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Metro Manila's First Three Subway Stations Will Be Good to Go by 2022

The Department of Transportation recently announced the consortium that won the design and build contract of the subway's first three stations.
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Talk about a last minute deal.

The Department of Transportation (DOTr) announced the consortium that won the design-and-build contract of the first part of the Metro Manila subway on Monday, February 25, two days before the project’s scheduled groundbreaking ceremony.

The consortium of Japanese and Filipino firms, which include Shimizu Corp., Fujita Corp., Takenaka Civil Engineering Co., Ltd. and locally listed firm EEI Corp., will lead the project’s groundbreaking ceremony on Wednesday, February 27. The project was supposed to break ground in December 2018 but was pushed back due to “scheduling issues.”

The consortium, officially named as the “Shimizu Joint Venture” will build the subway’s first three underground stationsMindanao Avenue-Quirino Highway, Tandang Sora, and North Avenueor the partial operability section.The train stations are expected to be completed and operational by 2022.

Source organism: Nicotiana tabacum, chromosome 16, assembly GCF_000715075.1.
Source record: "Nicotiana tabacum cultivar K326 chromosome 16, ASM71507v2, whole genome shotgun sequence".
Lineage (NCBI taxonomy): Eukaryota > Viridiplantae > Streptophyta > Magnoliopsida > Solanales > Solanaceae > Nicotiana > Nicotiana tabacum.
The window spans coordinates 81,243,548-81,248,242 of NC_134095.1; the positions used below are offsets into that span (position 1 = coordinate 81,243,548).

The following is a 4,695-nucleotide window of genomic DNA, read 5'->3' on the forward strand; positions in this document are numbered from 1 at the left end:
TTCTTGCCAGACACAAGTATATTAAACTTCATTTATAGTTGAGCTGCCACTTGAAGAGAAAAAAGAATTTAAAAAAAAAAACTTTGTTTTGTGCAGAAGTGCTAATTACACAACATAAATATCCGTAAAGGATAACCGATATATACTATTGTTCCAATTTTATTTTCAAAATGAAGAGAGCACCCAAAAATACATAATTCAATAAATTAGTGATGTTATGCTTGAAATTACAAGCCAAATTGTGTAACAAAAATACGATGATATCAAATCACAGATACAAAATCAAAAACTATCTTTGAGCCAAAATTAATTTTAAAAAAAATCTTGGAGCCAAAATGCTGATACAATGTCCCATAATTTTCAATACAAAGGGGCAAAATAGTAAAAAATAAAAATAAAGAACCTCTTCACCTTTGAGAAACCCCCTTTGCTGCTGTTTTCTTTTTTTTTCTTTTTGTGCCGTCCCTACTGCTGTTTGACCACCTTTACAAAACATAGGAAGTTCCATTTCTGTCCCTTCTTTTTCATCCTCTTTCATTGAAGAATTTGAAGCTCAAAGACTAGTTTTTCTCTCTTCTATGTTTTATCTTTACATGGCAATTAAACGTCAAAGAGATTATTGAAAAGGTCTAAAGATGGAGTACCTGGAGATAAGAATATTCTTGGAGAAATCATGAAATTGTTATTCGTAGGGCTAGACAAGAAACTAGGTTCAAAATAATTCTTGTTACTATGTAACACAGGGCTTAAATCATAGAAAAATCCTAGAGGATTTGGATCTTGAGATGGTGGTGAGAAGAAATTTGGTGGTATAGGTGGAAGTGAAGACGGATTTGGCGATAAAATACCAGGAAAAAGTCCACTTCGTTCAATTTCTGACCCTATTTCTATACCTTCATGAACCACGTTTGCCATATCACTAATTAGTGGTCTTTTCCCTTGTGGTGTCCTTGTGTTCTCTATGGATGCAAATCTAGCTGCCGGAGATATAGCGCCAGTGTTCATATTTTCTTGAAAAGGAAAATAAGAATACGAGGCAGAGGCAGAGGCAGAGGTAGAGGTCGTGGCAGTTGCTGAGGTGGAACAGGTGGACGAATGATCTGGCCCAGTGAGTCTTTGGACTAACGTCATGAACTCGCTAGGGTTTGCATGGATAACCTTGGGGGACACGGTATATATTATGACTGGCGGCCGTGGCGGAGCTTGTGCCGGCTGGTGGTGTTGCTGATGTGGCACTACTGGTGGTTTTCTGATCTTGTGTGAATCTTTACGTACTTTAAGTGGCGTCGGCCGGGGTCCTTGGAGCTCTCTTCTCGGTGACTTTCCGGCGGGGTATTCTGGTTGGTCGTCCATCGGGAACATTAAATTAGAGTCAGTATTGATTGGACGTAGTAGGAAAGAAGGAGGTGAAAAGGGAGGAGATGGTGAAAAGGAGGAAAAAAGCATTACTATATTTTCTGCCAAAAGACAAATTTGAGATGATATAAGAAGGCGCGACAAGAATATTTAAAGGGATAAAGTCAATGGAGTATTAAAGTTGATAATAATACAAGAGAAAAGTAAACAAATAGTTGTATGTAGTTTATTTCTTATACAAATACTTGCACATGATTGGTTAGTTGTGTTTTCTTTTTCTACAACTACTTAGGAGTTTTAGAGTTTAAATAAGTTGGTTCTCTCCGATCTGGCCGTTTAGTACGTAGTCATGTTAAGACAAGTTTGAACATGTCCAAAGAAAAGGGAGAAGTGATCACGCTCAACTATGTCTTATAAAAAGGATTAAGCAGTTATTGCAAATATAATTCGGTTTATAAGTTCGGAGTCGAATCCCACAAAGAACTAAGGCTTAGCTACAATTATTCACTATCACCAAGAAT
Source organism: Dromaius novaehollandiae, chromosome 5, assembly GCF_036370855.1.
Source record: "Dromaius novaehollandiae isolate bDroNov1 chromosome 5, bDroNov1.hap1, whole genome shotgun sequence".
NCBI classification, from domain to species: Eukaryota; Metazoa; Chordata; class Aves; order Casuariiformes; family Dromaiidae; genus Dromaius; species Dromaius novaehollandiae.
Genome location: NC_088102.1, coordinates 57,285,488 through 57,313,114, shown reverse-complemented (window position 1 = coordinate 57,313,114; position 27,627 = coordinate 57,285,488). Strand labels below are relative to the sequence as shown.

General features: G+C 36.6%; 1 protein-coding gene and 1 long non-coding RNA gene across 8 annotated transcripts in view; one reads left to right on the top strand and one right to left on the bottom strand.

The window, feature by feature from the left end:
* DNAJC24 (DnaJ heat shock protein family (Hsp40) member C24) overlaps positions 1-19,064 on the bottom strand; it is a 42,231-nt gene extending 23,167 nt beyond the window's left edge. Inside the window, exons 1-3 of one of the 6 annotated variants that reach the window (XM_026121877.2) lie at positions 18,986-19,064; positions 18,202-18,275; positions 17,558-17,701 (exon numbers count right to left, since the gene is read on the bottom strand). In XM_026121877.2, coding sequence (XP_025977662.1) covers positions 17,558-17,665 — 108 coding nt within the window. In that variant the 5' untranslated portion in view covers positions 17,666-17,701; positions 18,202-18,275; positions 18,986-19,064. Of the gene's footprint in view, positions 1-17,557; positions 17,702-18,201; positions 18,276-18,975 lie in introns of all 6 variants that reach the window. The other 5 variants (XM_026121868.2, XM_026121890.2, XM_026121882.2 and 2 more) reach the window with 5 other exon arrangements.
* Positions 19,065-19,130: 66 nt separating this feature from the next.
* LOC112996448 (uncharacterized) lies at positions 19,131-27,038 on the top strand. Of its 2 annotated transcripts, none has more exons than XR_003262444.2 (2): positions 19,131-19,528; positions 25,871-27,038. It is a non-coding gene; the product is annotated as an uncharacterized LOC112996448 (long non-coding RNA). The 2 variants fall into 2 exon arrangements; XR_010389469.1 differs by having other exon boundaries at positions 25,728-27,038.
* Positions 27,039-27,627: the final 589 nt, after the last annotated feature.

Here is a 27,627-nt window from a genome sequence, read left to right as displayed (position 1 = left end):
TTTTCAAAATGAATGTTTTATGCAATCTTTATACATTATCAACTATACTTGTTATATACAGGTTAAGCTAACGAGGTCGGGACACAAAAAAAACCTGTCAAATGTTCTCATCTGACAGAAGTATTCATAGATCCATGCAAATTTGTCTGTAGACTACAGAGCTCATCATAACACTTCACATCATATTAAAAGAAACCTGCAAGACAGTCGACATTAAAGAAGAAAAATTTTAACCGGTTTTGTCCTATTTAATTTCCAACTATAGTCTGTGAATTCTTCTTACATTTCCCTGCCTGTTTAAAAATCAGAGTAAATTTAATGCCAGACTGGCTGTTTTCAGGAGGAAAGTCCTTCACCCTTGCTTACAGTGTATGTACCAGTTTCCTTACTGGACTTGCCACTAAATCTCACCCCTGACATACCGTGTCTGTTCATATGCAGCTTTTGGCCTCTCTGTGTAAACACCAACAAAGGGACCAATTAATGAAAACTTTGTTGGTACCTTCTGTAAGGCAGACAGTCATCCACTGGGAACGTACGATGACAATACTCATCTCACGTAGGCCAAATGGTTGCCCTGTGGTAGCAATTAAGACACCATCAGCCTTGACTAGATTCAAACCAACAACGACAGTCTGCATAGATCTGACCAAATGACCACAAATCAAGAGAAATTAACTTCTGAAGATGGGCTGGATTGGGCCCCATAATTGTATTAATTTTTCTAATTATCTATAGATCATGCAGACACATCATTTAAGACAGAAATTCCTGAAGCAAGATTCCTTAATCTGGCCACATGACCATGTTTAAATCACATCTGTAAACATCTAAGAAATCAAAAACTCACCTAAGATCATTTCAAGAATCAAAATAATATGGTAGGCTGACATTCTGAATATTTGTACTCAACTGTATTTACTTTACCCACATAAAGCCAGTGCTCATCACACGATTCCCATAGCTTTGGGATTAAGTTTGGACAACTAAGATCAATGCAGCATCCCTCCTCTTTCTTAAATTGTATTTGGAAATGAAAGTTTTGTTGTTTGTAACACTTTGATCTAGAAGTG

Aside from the underground stations, the consortium is also constructing the subway’s train depot in Valenzuela City and the facilities of the Philippine Railway Institute, the country's first educational institution for railway personnel. 

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Considered one of the Duterte administration’s flagship projects, the three stations are only a part of the first phase of the subway, which will run from Mindanao Avenue in Quezon City to the Food Terminal Inc. (FTI) complex in Taguig City and continue to the Ninoy Aquino International Airport (NAIA). Stretching through 30 kilometers with 14 stations, it is the country’s first underground railway project.

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Designed to be similar to subways in Tokyo, Japan, the subway system will have water-stop panels, doors, high-level entrances for flood prevention, earthquake detection and a train stop system.

The Philippine government and the Japan International Cooperation Agency (JICA) signed the $934.75-million loan agreement to fund the first phase of the project in March 2018. It is the first tranche of the total $5.31-billion loan requirement pledged by JICA. According to the Department of Finance, it was the biggest amount ever committed by Japan to any country.

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Elyssa Christine Lopez
Elyssa Christine Lopez is a staff writer of Esquire. Follow her on Twitter @elyssalopz
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